Tag: jim bunning

The Fiscal Equivalent of Defining Deviancy Down

Senator Jim Bunning of Kentucky may be the most unpopular man in Washington right now. And, as you may surmise, this means he is doing something admirable (envision Jimmy Stewart in Mr. Smith Goes to Washington and you’ll have the right context).

Republicans and Democrats want to rush through a bill to spend more money on everything from highways to healthcare to joblessness. Senator Bunning is simply saying that the new spending should be financed by reallocating some of the unspent money from the so-called stimulus. For this modest proposal, Bunning is being treated like a porcupine at a nudist camp, with both Republicans and Democrats expressing irritation that he is making it harder for them to buy votes with other people’s money.

I am delighted that Senator Bunning is putting some roadblocks in the path of bigger government, but this episode also illustrates how our hopes and expectations have been eroded. For all intents and purposes, Sen. Bunning is saying that if we want to waste money on A, B, and C, then we should not waste as much money on X, Y, and Z.

Even in the unlikely event that he succeeds, all Bunning will have accomplished to keep a bloated federal government at its current size, which is about twice as big as it was when Bill Clinton left office about nine years ago.

Whatever happened to getting rid of the Department of Education and Department of Energy? Who has a proposal to get rid of the Department of Housing and Urban Development? Are any politicians even talking about getting rid of the Department of Transportation? Or Department of Commerce? I could go on, but I’m already getting suicidally depressed.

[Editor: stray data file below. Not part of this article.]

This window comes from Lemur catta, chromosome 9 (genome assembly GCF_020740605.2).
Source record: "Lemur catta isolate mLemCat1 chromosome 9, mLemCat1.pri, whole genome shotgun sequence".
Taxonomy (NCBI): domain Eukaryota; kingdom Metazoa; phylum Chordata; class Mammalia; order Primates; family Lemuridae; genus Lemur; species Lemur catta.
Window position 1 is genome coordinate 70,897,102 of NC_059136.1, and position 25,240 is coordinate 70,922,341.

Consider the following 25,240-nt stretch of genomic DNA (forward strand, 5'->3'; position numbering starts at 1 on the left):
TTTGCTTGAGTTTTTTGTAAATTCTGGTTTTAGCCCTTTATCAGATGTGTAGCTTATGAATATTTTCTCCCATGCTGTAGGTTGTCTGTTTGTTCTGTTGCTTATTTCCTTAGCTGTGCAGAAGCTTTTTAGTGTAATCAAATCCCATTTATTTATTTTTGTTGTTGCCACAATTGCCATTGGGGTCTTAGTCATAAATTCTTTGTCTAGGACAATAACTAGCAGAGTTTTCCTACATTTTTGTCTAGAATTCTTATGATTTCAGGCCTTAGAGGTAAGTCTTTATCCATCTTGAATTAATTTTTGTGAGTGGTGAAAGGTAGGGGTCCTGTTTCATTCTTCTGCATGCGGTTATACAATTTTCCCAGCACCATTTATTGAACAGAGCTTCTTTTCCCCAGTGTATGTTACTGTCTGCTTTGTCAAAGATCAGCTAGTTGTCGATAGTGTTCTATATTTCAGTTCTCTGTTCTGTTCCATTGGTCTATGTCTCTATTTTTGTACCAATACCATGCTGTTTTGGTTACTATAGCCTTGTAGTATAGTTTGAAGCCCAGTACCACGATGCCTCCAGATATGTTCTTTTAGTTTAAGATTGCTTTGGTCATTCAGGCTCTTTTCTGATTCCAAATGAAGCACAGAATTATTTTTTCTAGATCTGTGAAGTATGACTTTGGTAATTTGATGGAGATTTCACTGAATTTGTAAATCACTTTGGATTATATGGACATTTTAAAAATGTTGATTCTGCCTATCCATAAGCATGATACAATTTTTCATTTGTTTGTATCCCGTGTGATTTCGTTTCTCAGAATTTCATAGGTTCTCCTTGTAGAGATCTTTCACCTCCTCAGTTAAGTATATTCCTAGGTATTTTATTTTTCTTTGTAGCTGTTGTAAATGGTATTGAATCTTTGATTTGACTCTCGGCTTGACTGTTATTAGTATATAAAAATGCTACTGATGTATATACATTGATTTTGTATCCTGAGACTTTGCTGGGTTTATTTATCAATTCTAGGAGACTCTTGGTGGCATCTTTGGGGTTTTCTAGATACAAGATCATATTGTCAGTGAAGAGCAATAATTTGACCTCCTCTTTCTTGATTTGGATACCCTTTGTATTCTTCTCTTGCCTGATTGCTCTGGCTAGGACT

Three cheers for Senator Bunning, but it says a lot about the era of Bush-Obama profligacy that his very modest proposal is seen as a radical idea.

Senator Bunning’s Unappreciated Gifts

Sen. Jim Bunning (R., Ky.) blocked “extended” unemployment benefits beyond their scheduled expiration on February 27. That thwarted bill would also have put off, again, a scheduled 21 percent cut in Medicare payments to physicians. Democrats were outraged. But why?

Bunning just wanted to use leftover “stimulus” money to pay for the benefits. Why not? Such transfer payments accounted for over 80 percent of stimulus spending last year.

Besides, as Federal Reserve policymakers noted, the evidence is overwhelming (see here and here) that extending unemployment benefits from six months to nearly two years has raised the unemployment rate by a percentage point or two. I’ve waited since 1991 for someone to prove I’m wrong about that. Nobody has, because nobody can.

If the maximum duration of jobless benefits were trimmed by 13 to 20 weeks (which is all that’s at stake), they would still be far more extended than ever before. But the unemployment rate by the time of this November’s elections would be much lower than otherwise. Would Democrats prefer to go into the elections with an unemployment rate near 10 percent or a rate below 9 percent?

As for Medicare, slashing payments to physicians is the Democrats’ favorite way of paying for expanding Medicaid enrollment and health-insurance subsidies for the non-poor. If they really think that will work, how can they possibly object to saving money sooner rather than later?

[Cross-posted at The Corner]